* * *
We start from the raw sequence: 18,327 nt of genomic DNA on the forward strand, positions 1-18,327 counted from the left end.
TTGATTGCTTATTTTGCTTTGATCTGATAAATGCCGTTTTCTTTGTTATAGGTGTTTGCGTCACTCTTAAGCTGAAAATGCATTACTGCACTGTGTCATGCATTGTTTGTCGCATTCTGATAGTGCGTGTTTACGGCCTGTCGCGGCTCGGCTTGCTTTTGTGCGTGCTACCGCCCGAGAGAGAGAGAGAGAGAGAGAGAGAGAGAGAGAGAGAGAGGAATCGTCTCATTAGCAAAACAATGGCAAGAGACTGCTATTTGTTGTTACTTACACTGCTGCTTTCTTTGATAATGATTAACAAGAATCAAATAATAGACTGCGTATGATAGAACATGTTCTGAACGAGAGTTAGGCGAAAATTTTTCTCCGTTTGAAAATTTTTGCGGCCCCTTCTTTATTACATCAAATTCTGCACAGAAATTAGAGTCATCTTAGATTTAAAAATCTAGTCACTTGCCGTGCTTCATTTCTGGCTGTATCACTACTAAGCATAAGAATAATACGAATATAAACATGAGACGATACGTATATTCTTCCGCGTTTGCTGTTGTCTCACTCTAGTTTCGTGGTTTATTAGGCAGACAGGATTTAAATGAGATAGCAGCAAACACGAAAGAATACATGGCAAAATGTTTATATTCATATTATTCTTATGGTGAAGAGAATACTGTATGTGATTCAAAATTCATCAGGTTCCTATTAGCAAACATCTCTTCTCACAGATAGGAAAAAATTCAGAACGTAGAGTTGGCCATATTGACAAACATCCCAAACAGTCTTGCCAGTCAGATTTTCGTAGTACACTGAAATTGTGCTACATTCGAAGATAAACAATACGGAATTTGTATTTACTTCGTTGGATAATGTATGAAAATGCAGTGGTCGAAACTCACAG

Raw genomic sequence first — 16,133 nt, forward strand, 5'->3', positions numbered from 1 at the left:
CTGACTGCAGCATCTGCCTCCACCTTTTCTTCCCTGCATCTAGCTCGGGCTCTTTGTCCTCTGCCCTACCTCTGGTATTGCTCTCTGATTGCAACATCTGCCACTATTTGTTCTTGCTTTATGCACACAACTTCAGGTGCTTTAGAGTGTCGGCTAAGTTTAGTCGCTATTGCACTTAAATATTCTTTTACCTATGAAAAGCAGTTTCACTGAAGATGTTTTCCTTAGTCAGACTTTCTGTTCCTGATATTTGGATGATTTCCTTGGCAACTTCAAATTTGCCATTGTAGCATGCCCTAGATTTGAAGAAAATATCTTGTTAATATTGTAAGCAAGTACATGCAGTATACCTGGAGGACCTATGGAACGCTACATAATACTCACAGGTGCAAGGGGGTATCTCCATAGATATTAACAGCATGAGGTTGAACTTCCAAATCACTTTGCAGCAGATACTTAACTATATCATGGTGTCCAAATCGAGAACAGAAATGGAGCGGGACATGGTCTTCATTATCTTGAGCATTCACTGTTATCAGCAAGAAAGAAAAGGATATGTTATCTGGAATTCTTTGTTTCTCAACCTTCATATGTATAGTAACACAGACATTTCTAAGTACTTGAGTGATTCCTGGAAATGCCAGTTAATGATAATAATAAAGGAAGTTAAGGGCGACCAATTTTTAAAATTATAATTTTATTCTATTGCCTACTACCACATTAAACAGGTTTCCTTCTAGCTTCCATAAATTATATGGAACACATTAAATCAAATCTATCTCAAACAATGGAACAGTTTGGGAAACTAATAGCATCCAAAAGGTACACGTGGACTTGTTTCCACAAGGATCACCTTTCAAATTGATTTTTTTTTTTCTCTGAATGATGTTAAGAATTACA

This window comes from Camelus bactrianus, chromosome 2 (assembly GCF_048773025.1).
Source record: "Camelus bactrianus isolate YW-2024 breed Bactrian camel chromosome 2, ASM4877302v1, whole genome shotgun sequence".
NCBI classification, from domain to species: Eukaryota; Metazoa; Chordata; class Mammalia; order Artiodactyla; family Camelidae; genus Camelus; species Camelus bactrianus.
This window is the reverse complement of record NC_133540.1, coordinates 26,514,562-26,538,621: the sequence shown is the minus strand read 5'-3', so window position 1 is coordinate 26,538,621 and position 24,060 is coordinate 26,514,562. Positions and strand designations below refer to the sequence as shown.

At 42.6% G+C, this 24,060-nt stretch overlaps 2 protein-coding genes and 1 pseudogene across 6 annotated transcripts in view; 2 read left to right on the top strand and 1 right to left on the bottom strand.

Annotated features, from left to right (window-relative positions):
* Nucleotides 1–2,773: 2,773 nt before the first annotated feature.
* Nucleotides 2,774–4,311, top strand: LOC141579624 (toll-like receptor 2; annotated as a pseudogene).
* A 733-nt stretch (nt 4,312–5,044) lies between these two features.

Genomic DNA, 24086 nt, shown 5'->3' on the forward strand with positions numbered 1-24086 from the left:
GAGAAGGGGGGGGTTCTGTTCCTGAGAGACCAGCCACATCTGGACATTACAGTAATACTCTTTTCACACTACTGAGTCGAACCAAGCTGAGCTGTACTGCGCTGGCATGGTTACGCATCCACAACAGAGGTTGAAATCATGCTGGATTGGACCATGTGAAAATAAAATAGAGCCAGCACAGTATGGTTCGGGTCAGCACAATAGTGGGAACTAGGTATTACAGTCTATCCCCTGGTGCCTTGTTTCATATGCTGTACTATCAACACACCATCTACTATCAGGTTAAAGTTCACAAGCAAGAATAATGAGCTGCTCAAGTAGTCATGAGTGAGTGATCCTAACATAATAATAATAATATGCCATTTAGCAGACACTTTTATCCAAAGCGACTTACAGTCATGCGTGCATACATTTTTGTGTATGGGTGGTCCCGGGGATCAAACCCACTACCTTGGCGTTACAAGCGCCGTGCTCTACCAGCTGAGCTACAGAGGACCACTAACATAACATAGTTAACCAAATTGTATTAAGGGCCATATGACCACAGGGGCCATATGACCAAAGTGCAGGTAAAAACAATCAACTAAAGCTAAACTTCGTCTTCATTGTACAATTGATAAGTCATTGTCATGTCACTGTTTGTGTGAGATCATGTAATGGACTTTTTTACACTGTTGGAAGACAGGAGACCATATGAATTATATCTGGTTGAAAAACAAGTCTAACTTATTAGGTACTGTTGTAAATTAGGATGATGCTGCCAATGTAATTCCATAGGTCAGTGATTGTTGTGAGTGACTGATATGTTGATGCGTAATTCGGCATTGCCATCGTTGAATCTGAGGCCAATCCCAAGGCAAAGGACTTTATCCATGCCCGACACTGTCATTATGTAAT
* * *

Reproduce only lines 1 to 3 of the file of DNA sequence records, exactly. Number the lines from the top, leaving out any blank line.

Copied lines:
We start from the raw sequence: 18,327 nt of genomic DNA on the forward strand, positions 1-18,327 counted from the left end.
TTGATTGCTTATTTTGCTTTGATCTGATAAATGCCGTTTTCTTTGTTATAGGTGTTTGCGTCACTCTTAAGCTGAAAATGCATTACTGCACTGTGTCATGCATTGTTTGTCGCATTCTGATAGTGCGTGTTTACGGCCTGTCGCGGCTCGGCTTGCTTTTGTGCGTGCTACCGCCCGAGAGAGAGAGAGAGAGAGAGAGAGAGAGAGAGAGAGAGAGGAATCGTCTCATTAGCAAAACAATGGCAAGAGACTGCTATTTGTTGTTACTTACACTGCTGCTTTCTTTGATAATGATTAACAAGAATCAAATAATAGACTGCGTATGATAGAACATGTTCTGAACGAGAGTTAGGCGAAAATTTTTCTCCGTTTGAAAATTTTTGCGGCCCCTTCTTTATTACATCAAATTCTGCACAGAAATTAGAGTCATCTTAGATTTAAAAATCTAGTCACTTGCCGTGCTTCATTTCTGGCTGTATCACTACTAAGCATAAGAATAATACGAATATAAACATGAGACGATACGTATATTCTTCCGCGTTTGCTGTTGTCTCACTCTAGTTTCGTGGTTTATTAGGCAGACAGGATTTAAATGAGATAGCAGCAAACACGAAAGAATACATGGCAAAATGTTTATATTCATATTATTCTTATGGTGAAGAGAATACTGTATGTGATTCAAAATTCATCAGGTTCCTATTAGCAAACATCTCTTCTCACAGATAGGAAAAAATTCAGAACGTAGAGTTGGCCATATTGACAAACATCCCAAACAGTCTTGCCAGTCAGATTTTCGTAGTACACTGAAATTGTGCTACATTCGAAGATAAACAATACGGAATTTGTATTTACTTCGTTGGATAATGTATGAAAATGCAGTGGTCGAAACTCACAG

Raw genomic sequence first — 16,133 nt, forward strand, 5'->3', positions numbered from 1 at the left: